I Used To Have A Radio Show

Friday, April 16, 2010

Old-Time Radio

It's hard to imagine people gathering around their radios for entertainment. Maybe it doesn't seem so strange when you consider that many now gather around their phones for the same thing. Before television, and even more than with cinema, radio truly was entertainment for the masses. It was the first time you could be entertained in your own home from an outside source.

If you would like to hear some classic radio, there is a lot of it available on-line. Of interest is an archive of old The Mercury Theatre on the Air, from the 1930's. They later changed their name to reflect their sponsor and became The Campbell Playhouse.  These productions were the product of a New York drama company co-founded by none other than Orson Welles and John Houseman. It was on that program that the legendary War of the Worlds was broadcast in 1938.

Imagine the live orchestra and the audience. Imagine having to create sound effects by actually having to recreate the desired effects! It must have been really cool to have been there. These were live performances, something that even by today's standards would be quite an accomplishment. Radio plays were phased out by the 1960s, as TV was already becoming the number once source of entertainment in America. A lot of radio programs would eventually transition themselves onto television screens. There are even a few soap operas that are still around that originated as radio programs.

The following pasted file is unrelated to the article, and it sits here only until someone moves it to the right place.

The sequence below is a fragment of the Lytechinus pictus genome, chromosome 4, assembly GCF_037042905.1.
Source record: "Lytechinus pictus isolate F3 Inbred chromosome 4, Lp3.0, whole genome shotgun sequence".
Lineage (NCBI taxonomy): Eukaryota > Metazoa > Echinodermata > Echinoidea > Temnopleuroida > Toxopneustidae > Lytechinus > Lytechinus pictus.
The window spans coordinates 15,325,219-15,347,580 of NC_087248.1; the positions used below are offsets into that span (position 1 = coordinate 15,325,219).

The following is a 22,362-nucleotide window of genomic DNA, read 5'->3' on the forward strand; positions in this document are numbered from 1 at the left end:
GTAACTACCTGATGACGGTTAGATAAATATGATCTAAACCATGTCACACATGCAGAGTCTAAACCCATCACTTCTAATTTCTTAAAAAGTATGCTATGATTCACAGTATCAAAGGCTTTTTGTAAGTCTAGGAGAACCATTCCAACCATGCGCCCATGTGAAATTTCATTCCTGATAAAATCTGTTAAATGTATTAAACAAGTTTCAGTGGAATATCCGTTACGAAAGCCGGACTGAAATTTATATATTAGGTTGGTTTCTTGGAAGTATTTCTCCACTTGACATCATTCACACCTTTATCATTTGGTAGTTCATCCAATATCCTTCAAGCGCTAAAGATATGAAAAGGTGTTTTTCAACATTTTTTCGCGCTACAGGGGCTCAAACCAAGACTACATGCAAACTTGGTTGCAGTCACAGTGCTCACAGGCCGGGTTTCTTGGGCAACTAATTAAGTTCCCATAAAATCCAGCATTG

It may surprise some to know that "radio" drama still exists. Anyone can set up their own Internet-based plays, and some are obviously more refined than others... You can even hear some radio drama on the airwaves. One show that used to be aired in Montreal is Imagination Theatre. Syndicated on stations across North America and elsewhere, Imagination Theatre does a great job of re-creating the old-feel of classic radio, along with some more contemporary stories. Some plays are even recorded in front of a live audience.

Times have definitely changed since those first now-classic radio shows hit the airwaves, but the concept of entertainment broadcast for the masses has not.

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